Astronomer in the classical mould, uninfluenced by more recent developments.

Continue reading “1874 Transit of Venus Observations of Samanta Chandrasekhar”

Chandrayaan-1… Part1

Chandrayaan1, India’s first space mission to moon would be launched by Polar Satellite Launch Vehicle (PSLV). ISRO has built this vehicle during the early 90’s. It is 45 m tall PSLV with a
lift-off mass of 295 tonne. It had its maiden success on had its maiden success on October 15, 1994. Considering the maturity of Polar Satellite Launch Vehicle (PSLV) demonstrated through PSLV-C4/KALPANA-1 mission, PSLV is chosen for the first lunar mission. The upgraded version of PSLV viz., PSLV-XL will be used to launch a payload of 590Kg at a target lunar orbit of 100 Km.

History of Indian Institute of Science

It is time to remember the great minds that took part in the building of the institute. It all began with a dream for a centre of excellence seen by J N Tata. And relentlessly pursued by many scientists in the 100 years that followed. It is time to salute their efforts.

The Indian Institute of Science (IISc) is all geared up for its centenary celebrations beginning May 27, the day on which it was established in 1909.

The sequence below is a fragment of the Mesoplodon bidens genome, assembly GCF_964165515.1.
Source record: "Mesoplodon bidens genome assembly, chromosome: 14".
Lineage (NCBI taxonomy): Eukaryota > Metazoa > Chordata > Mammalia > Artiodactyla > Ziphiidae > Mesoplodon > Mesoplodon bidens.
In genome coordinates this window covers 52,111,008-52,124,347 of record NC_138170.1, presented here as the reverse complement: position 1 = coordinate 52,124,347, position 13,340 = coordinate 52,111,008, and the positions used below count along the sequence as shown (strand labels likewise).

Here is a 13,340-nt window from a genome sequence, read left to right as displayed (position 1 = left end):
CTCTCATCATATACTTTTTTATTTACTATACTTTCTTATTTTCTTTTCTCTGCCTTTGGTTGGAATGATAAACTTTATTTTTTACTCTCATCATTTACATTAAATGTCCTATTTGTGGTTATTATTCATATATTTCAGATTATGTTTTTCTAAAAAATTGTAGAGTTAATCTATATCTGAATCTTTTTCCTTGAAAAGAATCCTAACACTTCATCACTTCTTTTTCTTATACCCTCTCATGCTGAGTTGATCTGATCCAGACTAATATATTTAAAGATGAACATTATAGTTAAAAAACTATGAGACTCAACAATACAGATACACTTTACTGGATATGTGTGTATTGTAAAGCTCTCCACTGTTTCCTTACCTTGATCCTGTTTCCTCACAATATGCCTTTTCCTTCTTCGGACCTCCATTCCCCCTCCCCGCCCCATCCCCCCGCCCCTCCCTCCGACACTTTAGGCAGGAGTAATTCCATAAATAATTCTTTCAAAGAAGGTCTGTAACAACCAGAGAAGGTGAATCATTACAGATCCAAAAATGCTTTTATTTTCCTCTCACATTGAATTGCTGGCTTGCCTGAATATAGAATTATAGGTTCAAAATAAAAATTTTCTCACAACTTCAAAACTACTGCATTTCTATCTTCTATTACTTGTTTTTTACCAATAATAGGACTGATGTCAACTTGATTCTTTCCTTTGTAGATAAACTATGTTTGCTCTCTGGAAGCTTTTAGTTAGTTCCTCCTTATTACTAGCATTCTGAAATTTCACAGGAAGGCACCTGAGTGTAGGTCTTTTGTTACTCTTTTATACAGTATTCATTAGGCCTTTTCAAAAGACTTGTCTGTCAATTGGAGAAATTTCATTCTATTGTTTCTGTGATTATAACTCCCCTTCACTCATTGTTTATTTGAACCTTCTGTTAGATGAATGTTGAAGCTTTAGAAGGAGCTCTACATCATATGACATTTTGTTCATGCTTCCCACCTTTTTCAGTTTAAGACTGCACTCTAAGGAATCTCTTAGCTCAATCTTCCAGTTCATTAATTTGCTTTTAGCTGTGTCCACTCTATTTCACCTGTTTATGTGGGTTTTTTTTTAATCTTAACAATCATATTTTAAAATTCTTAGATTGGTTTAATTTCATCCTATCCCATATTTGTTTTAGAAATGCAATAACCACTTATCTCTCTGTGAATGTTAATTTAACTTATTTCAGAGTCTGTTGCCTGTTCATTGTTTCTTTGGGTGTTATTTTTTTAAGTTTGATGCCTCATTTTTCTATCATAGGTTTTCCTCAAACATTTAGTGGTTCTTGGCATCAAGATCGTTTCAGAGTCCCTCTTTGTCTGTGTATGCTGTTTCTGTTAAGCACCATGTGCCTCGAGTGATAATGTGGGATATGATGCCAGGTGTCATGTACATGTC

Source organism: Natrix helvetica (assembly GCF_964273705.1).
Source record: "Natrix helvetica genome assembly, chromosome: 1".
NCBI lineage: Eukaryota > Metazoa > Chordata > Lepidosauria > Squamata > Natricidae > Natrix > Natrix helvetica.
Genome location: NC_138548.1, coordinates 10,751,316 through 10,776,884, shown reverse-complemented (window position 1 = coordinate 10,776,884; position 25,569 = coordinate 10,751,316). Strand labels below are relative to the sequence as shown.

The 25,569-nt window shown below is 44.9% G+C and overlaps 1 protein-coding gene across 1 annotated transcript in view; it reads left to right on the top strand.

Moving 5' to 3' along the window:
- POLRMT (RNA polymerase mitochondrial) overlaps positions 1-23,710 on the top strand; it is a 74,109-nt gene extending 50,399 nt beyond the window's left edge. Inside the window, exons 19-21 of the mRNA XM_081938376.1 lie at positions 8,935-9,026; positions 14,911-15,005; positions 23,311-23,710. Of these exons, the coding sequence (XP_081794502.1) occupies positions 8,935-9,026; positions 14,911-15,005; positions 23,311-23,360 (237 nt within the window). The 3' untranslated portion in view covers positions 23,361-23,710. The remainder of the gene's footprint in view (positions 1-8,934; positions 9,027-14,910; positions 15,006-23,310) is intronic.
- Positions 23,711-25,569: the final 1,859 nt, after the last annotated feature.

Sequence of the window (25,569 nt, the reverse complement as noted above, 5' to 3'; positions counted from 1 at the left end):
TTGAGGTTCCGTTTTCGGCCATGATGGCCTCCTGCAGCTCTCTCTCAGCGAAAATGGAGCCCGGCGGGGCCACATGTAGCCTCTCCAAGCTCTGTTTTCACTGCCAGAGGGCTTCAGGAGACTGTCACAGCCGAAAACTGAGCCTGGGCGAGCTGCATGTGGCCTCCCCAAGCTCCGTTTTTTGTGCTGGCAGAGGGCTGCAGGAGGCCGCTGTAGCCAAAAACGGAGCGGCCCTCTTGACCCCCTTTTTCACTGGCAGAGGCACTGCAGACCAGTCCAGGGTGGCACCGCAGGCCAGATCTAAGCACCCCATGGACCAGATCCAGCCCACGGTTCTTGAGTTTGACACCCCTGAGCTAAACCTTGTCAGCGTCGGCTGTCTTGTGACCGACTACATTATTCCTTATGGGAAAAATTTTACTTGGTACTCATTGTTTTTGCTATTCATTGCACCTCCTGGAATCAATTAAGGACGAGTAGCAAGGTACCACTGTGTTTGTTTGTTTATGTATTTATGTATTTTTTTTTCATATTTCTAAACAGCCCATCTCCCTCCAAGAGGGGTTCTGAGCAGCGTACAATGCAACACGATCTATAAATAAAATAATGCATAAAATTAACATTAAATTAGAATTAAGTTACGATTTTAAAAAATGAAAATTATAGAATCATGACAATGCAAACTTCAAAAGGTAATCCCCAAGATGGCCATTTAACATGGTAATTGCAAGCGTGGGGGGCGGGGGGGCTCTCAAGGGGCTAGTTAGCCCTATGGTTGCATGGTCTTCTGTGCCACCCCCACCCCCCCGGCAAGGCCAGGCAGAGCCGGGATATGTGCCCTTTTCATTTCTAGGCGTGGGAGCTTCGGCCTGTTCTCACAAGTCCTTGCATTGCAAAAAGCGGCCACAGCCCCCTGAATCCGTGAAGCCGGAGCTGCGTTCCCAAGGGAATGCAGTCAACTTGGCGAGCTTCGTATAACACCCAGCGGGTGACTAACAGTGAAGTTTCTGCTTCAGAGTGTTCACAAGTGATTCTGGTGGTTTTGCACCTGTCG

Bangalore would have lost the prestigious Indian Institute of Science to Roorkee if it it had not been for the timely initiative of Mysore Maharani Vani Vilas Sannidhana back in 1901.

On behalf of her young son Krishna Raja Wodeyar Bahadur IV, the queen assigned 371 acres of land free of cost at Bangalore and an annual grant of Rs 18,000 a year towards expenses of establishing a research institute. That clinched the deal for Bangalore.

The fact-finding committee comprising Masson and Clibborn of Roorkee College had reported prevalence of enteric fever and plague in Bangalore. The climate was enervating in November, they added, and the power from the nearby hydel project (Sivasamudram) was hypothecated to KGF. Roorkee, they said, was more favourable for Tata’s Institute.

This was in reply to Prof William Ramsay who at J N Tata’s behest had toured India and found Bangalore the best place as it ‘does not present the same distractions as Bombay, Calcutta or Madras, but it is seat of a Geological Survey, of an agricultural section and of a government college and these would furnish a certain nucleus of scientific society which could not fail to be congenial both to staff and students of the new Institute.’

Interestingly, Ramsay had cited the hydel project with its ‘enormous potential for industrial development in which the new institute could play a vital role.’

He had found the climate temperate for nearly all the year; ‘it is not too hot for Europe nor too cold for natives’.